Stanford Solar Car: Let The Race Begin!

In September, we told you that the Stanford Solar Car team was ready to race in Australia as part of the Bridgestone World Solar Challenge. Well, the engineering students started the 1,885-mile long race on Sunday, in Darwin, NT (Northern coast of Australia).

Sundae racing in the Australian Outback! – Stanford Solar Car Instagram

They sent us an email to let us know how the race is going, and the least we can say is that Sundae – yes, they named their solar car after an ice-cream! – is giving them a hard time. Here’s what the Stanford team wrote us:

“Day 1 in the 2017 Bridgestone World Solar Challenge has come to a close! Here’s our update:

  • Race Position: 9th
  • Location: Daly Waters, NT
  • Rachel Abril had the first driving shift of the day to get us out of downtown Darwin with a lot of passing traffic.
  • We had a tire blow in the first hour, but were able to replace the tire and get back on the road in a record 6 minutes!
  • We did a 1/2 hour control stop in Katherine, NT, where Auden Ehringer began her driving shift.
  • We finished at the second control stop, Daly Waters, with 4 minutes to spare.
  • We raced 588km at an average speed of 73 mph. 2,412km left to go.”

Knowing there are approximately 42 university and high school teams from around the world participating in the World Solar Challenge, we can only congratulate Stanford for their 9th position. And, unlike many of these teams composed of a majority of graduate students, Stanford’s team has a majority of undergraduate students.

If you wonder what the race looks like, we have the answer, “There are 9 control stops between the start and finish. The solar car driver must pull in, get themselves out of the car, and hit a button to mark their time. The team then has 30 minutes to re-gas its convoy, go to the bathroom, and rest – it cannot touch the car during this time or it will be penalized. The next driver will then enter the car and continue to the next control stop, or until 5:00 PM (whichever comes first).”

A typical race day starts at 8:00 AM and finishes at 5:00 PM, with approximately two 30-minute control stops. The Stanford team mentioned they drive 8 hours each day, switching drivers whenever they arrive at a control stop. Their three drivers, Ashe, Auden, and Kate, rotate until the team is required to pull over at 5:00 PM.

Roman Decca, the team’s Business Lead, explained, “Wherever we are on the side of the highway, we pitch a camp until the next day when we can begin driving again. After 5:00 PM, the team tilts the array toward the sun to let the battery charge as the sun goes down.”

As you can imagine, Sundae is not the only car to cross the Australian Outback during the World Solar Challenge. Stanford has actually five cars in its solar car convoy:

  1. Scout – finds suitable sites if the solar car needs to pull over and takes photos of the car during the race.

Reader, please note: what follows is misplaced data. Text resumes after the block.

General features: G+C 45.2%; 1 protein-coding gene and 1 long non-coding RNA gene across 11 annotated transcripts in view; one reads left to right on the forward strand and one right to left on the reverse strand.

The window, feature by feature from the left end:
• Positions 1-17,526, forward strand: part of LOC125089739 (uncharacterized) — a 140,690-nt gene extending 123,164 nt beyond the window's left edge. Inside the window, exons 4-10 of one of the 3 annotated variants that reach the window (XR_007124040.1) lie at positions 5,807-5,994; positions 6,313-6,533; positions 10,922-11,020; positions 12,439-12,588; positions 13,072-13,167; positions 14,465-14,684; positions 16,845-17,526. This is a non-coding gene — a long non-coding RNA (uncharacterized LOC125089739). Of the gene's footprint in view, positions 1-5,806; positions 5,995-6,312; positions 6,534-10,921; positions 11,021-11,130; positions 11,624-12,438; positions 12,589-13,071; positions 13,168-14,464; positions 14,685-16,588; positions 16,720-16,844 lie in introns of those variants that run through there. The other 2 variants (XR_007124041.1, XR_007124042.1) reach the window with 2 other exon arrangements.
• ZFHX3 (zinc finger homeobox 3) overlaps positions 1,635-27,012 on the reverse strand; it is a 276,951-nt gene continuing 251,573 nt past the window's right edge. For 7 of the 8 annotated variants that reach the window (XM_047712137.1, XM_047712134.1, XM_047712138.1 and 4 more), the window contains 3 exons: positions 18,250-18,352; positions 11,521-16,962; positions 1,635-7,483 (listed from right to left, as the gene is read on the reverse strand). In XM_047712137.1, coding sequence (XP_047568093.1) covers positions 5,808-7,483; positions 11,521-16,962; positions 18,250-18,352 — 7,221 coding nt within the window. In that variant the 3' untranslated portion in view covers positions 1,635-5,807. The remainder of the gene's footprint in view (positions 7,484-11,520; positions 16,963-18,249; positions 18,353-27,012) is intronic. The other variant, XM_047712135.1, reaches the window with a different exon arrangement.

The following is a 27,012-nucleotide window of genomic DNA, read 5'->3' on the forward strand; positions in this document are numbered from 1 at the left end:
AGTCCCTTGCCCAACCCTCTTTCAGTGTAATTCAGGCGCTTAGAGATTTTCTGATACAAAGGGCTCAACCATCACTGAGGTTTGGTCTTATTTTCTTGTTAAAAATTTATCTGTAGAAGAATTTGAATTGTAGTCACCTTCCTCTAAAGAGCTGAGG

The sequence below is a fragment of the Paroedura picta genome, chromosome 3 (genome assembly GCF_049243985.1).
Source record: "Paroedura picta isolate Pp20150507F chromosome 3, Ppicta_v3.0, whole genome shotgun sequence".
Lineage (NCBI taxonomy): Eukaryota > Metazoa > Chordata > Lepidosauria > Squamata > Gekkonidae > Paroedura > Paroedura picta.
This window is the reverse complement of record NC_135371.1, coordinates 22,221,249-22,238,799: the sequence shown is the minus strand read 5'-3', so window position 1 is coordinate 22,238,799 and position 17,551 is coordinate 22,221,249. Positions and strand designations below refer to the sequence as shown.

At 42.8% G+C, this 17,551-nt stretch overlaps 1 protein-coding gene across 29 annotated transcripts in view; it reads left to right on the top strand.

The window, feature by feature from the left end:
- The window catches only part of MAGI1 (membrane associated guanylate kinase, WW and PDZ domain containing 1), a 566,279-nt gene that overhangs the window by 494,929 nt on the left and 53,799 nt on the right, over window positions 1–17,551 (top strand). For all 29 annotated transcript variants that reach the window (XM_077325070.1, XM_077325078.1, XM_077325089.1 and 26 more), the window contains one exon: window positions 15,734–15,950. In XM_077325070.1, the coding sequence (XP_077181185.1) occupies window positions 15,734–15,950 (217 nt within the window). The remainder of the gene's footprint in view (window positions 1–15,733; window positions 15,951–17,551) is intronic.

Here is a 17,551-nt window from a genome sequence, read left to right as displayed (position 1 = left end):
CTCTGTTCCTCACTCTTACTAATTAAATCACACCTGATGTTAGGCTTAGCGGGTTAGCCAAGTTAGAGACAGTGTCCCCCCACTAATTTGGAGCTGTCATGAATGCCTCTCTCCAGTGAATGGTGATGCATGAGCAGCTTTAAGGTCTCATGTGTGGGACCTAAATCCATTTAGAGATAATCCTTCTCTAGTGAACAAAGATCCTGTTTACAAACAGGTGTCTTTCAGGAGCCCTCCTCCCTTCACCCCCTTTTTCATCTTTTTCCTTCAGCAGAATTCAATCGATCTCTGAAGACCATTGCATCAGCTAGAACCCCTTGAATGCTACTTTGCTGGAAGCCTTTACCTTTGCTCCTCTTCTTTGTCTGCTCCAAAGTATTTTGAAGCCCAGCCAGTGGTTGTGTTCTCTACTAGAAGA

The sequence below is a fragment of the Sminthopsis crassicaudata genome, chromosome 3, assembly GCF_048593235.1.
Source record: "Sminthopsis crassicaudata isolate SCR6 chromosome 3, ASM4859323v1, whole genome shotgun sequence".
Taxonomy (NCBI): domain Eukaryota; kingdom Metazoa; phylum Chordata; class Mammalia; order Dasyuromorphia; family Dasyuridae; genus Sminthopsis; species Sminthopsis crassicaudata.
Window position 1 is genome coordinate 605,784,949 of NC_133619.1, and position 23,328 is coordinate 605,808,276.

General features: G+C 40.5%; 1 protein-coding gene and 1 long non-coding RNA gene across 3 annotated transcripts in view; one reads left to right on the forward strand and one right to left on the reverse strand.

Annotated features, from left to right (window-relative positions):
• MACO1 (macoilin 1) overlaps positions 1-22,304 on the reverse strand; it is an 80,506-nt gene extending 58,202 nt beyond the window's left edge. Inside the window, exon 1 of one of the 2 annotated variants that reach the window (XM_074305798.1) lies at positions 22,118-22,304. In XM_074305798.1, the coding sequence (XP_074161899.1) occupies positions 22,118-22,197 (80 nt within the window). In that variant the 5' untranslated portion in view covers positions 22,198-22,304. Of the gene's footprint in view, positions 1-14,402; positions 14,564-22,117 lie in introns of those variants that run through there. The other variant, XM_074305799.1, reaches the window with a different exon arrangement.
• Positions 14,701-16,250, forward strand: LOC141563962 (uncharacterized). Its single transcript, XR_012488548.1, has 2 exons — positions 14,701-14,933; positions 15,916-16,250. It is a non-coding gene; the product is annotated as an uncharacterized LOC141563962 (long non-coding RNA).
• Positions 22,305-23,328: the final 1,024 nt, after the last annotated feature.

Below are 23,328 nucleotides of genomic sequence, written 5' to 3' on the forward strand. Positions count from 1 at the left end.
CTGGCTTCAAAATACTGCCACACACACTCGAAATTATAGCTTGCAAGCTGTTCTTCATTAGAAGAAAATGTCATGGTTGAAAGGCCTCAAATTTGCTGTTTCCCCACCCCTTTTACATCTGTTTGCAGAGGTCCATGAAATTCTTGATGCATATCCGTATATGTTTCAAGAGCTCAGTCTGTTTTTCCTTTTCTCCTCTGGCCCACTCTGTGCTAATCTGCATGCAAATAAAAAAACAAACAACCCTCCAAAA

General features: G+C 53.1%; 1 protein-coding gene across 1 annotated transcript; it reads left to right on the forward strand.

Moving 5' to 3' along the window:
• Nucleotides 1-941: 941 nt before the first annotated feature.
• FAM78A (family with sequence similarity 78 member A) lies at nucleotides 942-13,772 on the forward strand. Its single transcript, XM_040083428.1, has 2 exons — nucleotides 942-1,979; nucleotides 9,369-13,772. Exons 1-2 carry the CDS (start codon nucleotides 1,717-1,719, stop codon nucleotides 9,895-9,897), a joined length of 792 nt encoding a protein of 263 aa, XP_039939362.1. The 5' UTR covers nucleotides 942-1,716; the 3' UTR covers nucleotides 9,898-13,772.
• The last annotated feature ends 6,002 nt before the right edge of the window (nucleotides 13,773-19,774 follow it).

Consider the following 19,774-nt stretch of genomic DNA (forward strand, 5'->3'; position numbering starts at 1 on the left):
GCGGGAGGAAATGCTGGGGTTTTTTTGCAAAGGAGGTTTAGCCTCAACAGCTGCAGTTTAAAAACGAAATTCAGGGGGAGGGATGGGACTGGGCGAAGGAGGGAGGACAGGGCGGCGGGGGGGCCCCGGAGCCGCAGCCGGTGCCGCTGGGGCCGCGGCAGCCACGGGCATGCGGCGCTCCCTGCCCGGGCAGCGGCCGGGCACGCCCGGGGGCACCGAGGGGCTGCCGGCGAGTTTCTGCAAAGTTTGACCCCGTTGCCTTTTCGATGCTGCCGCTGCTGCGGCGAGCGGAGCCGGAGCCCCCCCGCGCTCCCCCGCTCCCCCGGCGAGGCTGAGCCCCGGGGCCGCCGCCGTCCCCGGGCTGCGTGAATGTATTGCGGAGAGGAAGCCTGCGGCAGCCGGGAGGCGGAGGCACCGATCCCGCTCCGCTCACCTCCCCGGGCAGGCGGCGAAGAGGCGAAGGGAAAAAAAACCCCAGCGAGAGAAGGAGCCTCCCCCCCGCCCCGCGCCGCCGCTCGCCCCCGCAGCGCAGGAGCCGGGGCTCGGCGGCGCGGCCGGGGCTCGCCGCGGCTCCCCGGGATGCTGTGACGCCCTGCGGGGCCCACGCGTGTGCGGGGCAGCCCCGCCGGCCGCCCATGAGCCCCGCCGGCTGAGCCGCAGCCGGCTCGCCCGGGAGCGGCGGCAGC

2. Lead – travels ahead of the solar car within 500m to point out obstacles in the road, road surface changes, and large oncoming vehicles like road trains. Road trains are essentially American semis with 2-5 trailers attached, and cause drafts that the solar car driver must compensate for.
  3. Chase – mission control for the solar car. Here, the telemetry person gets a live feed of the car’s battery, array, and other characteristics. These data points get fed into our strategy model, which tells our strategy lead how fast to go. Our strategy lead relays this information to the “chase radio” person, who radios the solar car driver directions on speed, road conditions, oncoming vehicles, and fun facts to keep them alert. The observer is a non-team official who is with the team at all times during the race to ensure rule compliance. He/she sits in the front seat watching (and listening) over everything.
  4. Trailer – the vehicle that carries a majority of our equipment, personal items, and provides comfortable space for those not in positions to relax. This car travels out of sight, but within radio range of 1, 2, and 3.
  5. Hertz – a Hertz moving truck that can transport our car when it’s not driving and carries our backup topshell/array, should something happen to our race topshell/array. This car also travels out of sight, but within radio range of 1, 2, and 3.

Roman said, “Each vehicle has someone assigned to the radio and someone assigned to drive — everyone else get the opportunity to relax until the next control stop where the team will switch shifts.”

It is worth noting that the Stanford team has already got featured by the World Solar Challenge for having the best gender balance of any team in the challenge (45% women, 55% men). Congrats, Stanford, we wish you the best for the rest of the race!

The race will end in a few days in Adelaide, SA (Southern coast of Australia).

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